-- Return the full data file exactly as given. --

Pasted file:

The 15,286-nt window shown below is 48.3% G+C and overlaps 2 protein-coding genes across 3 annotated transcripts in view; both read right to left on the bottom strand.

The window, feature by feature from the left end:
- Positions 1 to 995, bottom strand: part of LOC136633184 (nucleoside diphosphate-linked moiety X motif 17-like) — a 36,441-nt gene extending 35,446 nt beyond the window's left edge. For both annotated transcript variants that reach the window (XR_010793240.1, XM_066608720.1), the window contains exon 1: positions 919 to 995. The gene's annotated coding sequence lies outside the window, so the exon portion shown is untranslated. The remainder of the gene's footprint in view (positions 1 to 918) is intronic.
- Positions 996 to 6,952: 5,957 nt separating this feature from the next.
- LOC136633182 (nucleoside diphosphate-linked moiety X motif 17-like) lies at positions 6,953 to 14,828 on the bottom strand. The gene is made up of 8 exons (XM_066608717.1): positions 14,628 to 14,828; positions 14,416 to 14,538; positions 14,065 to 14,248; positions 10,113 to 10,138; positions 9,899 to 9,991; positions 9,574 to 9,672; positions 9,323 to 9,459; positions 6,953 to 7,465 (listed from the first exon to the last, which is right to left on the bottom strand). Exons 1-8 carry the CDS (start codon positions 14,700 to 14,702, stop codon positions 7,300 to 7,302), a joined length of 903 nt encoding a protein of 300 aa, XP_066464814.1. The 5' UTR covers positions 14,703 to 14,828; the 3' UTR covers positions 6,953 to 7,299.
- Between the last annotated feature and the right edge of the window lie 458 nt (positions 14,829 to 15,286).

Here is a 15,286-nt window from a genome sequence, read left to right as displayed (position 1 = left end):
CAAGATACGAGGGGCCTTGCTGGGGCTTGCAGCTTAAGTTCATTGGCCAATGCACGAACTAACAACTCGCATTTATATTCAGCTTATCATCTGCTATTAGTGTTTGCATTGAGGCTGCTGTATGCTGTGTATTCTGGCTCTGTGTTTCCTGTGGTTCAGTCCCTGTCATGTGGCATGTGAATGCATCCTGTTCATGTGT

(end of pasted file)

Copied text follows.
The 15,286-nt window shown below is 48.3% G+C and overlaps 2 protein-coding genes across 3 annotated transcripts in view; both read right to left on the bottom strand.

The window, feature by feature from the left end:
- Positions 1 to 995, bottom strand: part of LOC136633184 (nucleoside diphosphate-linked moiety X motif 17-like) — a 36,441-nt gene extending 35,446 nt beyond the window's left edge. For both annotated transcript variants that reach the window (XR_010793240.1, XM_066608720.1), the window contains exon 1: positions 919 to 995. The gene's annotated coding sequence lies outside the window, so the exon portion shown is untranslated. The remainder of the gene's footprint in view (positions 1 to 918) is intronic.
- Positions 996 to 6,952: 5,957 nt separating this feature from the next.
- LOC136633182 (nucleoside diphosphate-linked moiety X motif 17-like) lies at positions 6,953 to 14,828 on the bottom strand. The gene is made up of 8 exons (XM_066608717.1): positions 14,628 to 14,828; positions 14,416 to 14,538; positions 14,065 to 14,248; positions 10,113 to 10,138; positions 9,899 to 9,991; positions 9,574 to 9,672; positions 9,323 to 9,459; positions 6,953 to 7,465 (listed from the first exon to the last, which is right to left on the bottom strand). Exons 1-8 carry the CDS (start codon positions 14,700 to 14,702, stop codon positions 7,300 to 7,302), a joined length of 903 nt encoding a protein of 300 aa, XP_066464814.1. The 5' UTR covers positions 14,703 to 14,828; the 3' UTR covers positions 6,953 to 7,299.
- Between the last annotated feature and the right edge of the window lie 458 nt (positions 14,829 to 15,286).

Here is a 15,286-nt window from a genome sequence, read left to right as displayed (position 1 = left end):
CAAGATACGAGGGGCCTTGCTGGGGCTTGCAGCTTAAGTTCATTGGCCAATGCACGAACTAACAACTCGCATTTATATTCAGCTTATCATCTGCTATTAGTGTTTGCATTGAGGCTGCTGTATGCTGTGTATTCTGGCTCTGTGTTTCCTGTGGTTCAGTCCCTGTCATGTGGCATGTGAATGCATCCTGTTCATGTGT